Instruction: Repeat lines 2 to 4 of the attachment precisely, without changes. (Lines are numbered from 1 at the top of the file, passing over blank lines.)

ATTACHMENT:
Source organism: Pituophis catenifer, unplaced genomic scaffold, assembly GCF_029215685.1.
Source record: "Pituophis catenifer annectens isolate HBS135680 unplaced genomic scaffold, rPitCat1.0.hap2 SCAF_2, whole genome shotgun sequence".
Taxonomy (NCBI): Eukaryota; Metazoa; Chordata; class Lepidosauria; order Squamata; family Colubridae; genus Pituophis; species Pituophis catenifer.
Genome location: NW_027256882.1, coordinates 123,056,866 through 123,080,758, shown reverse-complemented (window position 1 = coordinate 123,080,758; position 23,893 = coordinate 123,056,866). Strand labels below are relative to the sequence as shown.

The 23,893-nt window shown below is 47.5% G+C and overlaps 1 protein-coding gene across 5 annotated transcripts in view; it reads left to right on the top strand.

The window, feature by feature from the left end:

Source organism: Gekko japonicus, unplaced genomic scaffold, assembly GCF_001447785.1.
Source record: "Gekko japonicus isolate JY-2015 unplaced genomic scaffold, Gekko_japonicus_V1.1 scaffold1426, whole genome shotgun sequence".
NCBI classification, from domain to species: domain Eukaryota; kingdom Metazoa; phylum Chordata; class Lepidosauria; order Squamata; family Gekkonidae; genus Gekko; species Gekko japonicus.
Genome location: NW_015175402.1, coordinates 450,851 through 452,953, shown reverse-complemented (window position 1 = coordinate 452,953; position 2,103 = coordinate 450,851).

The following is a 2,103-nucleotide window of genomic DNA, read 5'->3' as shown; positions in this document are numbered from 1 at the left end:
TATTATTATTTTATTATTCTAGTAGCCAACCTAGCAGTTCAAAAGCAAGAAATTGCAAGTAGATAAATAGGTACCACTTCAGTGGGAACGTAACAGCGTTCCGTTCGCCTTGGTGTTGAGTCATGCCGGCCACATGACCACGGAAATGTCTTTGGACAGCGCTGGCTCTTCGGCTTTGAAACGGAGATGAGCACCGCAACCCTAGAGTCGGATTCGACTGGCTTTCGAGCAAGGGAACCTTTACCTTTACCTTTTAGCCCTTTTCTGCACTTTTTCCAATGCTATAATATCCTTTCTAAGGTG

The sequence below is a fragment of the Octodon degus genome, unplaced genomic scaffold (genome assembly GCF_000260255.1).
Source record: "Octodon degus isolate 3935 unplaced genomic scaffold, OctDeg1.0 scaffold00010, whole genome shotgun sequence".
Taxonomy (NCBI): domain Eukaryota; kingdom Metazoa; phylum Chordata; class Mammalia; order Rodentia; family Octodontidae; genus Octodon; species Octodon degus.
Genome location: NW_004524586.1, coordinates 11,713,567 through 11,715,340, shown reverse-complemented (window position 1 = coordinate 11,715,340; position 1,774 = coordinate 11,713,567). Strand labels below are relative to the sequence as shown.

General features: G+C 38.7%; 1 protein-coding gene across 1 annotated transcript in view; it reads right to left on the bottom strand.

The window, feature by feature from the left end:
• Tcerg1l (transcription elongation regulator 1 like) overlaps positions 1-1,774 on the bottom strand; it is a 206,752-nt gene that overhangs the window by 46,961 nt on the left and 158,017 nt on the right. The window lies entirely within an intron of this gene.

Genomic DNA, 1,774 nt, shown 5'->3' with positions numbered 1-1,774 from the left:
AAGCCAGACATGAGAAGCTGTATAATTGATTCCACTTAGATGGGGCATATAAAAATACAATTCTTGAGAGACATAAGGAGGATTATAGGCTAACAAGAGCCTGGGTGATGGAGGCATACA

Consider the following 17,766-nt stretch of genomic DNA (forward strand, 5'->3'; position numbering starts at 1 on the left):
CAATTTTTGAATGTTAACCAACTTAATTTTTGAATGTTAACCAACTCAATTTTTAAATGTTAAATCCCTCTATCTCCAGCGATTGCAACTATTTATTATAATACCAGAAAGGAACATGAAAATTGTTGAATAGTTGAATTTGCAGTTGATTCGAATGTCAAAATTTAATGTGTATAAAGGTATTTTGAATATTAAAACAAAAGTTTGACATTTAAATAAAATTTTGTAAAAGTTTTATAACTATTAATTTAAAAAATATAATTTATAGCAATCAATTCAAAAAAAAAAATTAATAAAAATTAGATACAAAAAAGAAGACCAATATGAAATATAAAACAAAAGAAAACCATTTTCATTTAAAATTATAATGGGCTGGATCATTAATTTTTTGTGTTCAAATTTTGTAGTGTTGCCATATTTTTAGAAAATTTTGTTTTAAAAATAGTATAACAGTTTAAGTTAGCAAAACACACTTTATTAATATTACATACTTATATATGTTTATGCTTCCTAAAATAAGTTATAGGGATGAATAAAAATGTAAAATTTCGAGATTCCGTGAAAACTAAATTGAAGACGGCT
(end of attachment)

Source record: "Pituophis catenifer annectens isolate HBS135680 unplaced genomic scaffold, rPitCat1.0.hap2 SCAF_2, whole genome shotgun sequence".
Taxonomy (NCBI): Eukaryota; Metazoa; Chordata; class Lepidosauria; order Squamata; family Colubridae; genus Pituophis; species Pituophis catenifer.
Genome location: NW_027256882.1, coordinates 123,056,866 through 123,080,758, shown reverse-complemented (window position 1 = coordinate 123,080,758; position 23,893 = coordinate 123,056,866). Strand labels below are relative to the sequence as shown.